7.   Choosiness

This is perhaps the easiest to understand and relate to. Just like humans, dogs have their likes and dislikes when it comes to food.  Over time, your pup may be able to form his own opinion about what he likes and does not like.

Your pup may, for example, enjoy certain flavors and not enjoy others. If your dog recognizes flavors that he does not like, he may automatically begin to avoid those.

For example, there may be certain vegetables that your dog may not enjoy, and over time, if he recognizes those vegetables in his food, he will begin to avoid them.

The best thing to do in this situation is to mix in some of the “unwanted” food with the food that your dog loves and is used to having. Over time, you can increase the quantity of the food that your dog doesn’t like so that he gets used to eating it.

8. Boredom

Just like humans, dogs cannot eat the same thing day in and day out without getting tired of it. If you have been feeding your pup the exact same brand and variety of dog food for a long time, he’ll start to get tired of it!

It’s always good to mix things up and make your pup’s mealtimes interesting. For example, you can opt for wet dog food sometimes instead of dry dog food.

9.  Acting Out

Sometimes your dog may simply be acting out when he refuses to eat food. In such cases, make sure not to spoil your pup excessively as this may simply backfire on you. If your pup wants to eat something that’s not healthy for him, don’t give in to the temptation, no matter how much he whines and moans.

10. Overfeeding

While giving treats to your pup is important, giving too many treats isn’t exactly ideal. Too many treats at the wrong time will make your pup feel full and might cause him to miss his mealtimes. Once this becomes a habit, your pup’s eating schedule will get messed up, which will lead to health and behavioral problems down the line.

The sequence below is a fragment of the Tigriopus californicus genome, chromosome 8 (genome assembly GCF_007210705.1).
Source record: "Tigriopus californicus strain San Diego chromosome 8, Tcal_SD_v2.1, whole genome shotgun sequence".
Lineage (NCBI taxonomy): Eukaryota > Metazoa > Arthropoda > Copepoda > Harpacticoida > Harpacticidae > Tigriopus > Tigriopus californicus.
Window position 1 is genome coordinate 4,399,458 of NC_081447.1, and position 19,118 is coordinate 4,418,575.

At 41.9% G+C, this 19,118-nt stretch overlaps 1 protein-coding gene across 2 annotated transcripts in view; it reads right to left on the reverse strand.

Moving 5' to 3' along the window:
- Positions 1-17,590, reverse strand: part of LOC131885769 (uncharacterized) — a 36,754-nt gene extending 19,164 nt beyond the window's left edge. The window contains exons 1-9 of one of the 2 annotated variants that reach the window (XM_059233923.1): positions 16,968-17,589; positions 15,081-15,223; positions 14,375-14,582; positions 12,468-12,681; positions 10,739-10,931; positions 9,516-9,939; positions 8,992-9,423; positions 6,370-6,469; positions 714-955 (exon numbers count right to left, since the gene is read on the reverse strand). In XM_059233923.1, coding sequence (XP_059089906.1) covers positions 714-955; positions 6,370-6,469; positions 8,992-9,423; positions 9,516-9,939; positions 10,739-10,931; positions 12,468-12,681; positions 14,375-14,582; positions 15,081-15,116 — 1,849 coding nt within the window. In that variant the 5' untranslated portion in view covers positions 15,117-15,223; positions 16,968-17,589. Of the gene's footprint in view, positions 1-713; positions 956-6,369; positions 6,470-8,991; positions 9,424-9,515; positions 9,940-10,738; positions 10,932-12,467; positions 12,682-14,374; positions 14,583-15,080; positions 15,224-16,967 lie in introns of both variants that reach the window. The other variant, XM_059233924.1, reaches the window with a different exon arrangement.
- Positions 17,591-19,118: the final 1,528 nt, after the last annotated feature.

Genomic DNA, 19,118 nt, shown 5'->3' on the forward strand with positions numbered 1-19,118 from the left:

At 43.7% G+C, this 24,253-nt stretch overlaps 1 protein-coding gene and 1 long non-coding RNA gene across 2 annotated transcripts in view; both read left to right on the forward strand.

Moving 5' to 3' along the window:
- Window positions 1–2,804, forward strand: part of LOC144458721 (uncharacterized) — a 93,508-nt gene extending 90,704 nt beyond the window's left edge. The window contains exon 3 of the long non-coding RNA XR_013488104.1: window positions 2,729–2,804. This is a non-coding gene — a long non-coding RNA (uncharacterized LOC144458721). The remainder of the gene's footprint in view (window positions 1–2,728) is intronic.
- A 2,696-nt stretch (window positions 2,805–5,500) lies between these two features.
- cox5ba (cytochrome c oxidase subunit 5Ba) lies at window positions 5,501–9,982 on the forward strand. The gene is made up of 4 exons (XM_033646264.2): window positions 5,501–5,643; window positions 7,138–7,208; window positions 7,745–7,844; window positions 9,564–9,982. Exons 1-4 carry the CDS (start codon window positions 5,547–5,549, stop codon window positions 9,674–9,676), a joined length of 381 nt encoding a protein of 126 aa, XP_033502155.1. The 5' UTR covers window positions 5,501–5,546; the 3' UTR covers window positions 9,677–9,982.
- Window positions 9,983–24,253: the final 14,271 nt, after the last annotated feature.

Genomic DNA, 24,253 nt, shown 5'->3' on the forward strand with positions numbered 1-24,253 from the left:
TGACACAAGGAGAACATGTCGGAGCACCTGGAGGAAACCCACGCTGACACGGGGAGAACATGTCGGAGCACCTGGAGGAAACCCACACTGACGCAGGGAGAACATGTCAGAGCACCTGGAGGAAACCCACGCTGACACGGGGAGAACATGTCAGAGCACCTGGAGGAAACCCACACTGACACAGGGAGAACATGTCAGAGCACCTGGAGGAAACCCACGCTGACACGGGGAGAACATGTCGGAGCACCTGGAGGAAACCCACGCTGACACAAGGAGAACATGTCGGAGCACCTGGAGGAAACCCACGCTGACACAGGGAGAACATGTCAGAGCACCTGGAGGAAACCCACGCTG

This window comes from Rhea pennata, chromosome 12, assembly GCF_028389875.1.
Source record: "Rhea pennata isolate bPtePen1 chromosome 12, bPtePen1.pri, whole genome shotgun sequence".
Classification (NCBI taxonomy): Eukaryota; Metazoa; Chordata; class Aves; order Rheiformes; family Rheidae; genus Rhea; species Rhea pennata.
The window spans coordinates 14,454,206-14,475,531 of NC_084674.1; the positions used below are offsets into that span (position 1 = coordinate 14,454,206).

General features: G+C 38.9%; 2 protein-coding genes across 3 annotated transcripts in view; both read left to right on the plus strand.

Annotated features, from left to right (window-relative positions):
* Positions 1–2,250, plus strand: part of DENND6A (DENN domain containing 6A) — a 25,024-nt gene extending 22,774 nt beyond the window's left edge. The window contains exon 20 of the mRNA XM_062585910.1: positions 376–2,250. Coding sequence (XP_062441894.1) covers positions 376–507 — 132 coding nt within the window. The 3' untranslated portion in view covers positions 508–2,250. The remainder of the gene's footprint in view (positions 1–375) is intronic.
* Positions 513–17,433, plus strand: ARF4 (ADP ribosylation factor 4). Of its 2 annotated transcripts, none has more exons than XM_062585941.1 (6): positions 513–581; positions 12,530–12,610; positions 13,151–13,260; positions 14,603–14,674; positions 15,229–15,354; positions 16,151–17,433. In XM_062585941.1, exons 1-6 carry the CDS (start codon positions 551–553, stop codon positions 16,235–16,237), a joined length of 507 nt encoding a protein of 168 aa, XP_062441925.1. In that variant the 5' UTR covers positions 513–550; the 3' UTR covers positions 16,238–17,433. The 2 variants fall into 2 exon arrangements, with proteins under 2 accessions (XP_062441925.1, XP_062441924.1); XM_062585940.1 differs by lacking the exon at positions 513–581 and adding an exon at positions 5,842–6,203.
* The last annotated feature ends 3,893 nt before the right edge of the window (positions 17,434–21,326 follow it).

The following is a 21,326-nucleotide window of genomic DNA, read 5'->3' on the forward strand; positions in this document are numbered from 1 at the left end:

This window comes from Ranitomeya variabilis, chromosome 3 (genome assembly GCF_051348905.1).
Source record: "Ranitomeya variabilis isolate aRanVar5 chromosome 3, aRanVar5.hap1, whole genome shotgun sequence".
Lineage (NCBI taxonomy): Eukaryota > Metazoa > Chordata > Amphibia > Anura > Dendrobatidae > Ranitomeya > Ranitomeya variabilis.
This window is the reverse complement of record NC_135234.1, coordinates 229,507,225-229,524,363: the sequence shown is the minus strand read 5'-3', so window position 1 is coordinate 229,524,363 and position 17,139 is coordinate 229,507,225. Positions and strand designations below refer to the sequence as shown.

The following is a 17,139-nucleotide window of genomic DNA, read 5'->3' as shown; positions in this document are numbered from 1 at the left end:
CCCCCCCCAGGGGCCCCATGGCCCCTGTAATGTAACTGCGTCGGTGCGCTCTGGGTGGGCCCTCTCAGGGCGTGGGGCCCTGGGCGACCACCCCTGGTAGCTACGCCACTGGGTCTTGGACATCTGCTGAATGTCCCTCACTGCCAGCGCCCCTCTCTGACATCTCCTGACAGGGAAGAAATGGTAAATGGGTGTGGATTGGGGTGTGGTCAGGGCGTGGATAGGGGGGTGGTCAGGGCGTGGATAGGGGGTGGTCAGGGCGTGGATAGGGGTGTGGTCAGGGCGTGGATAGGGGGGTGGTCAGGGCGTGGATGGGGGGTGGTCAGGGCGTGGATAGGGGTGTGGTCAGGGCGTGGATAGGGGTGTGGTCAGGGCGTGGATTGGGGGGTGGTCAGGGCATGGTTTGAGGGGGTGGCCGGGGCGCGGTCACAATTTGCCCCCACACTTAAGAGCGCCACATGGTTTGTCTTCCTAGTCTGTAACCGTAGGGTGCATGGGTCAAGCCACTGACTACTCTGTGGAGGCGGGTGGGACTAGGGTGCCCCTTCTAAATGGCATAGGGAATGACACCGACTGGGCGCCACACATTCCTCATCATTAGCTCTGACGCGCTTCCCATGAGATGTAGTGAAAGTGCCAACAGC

Not eating isn’t always a cause for concern when it comes to our beloved K-9 friends. However, if you’re worried that your dog isn’t eating the way it should, these 10 reasons why your dog won’t eat ought to help you get down to the bottom of the issue.

by Bobby J Davidson || You can’t buy love, but you can rescue it™

Facts About Animal Homelessness:

  1. Only 1 out of every 10 dogs born will find a permanent home.
  2. The main reasons animals are in shelters: owners give them up, or animal control finds them on the street.
  3. Each year, approximately 2.7 million dogs and cats are killed every year because shelters are too full and there aren’t enough adoptive homes. Act as a publicist for your local shelter so pets can find homes. Sign up for Shelter Pet PR.
  4. Approximately 7.6 million companion animals enter animal shelters nationwide every year. Of those, approximately 3.9 million are dogs and 3.4 million are cats.
  5. According to the National Council on Pet Population Study and Policy (NCPPSP), less than 2% of cats and only 15 to 20% of dogs are returned to their owners.
  6. 25% of dogs that enter local shelters are purebred.
  7. About twice as many animals enter shelters as strays compared to the number that are relinquished by their owners.
  8. It’s impossible to determine how many stray dogs and cats live in the United States. Estimates for cats alone range up to 70 million.
  9. Only 10% of the animals received by shelters have been spayed or neutered. Overpopulation, due to owners letting their pets accidentally or intentionally reproduce, sees millions of these “excess” animals killed annually.
  10. Many strays are lost pets that were not kept properly indoors or provided with identification.
  11. According to The Humane Society, there are about 3,500 brick-and-mortar animal shelters in the US and 10,000 rescue groups and animal sanctuaries in North America.

Here are a some adoptions for consideration:  puccicafe.com/adoptions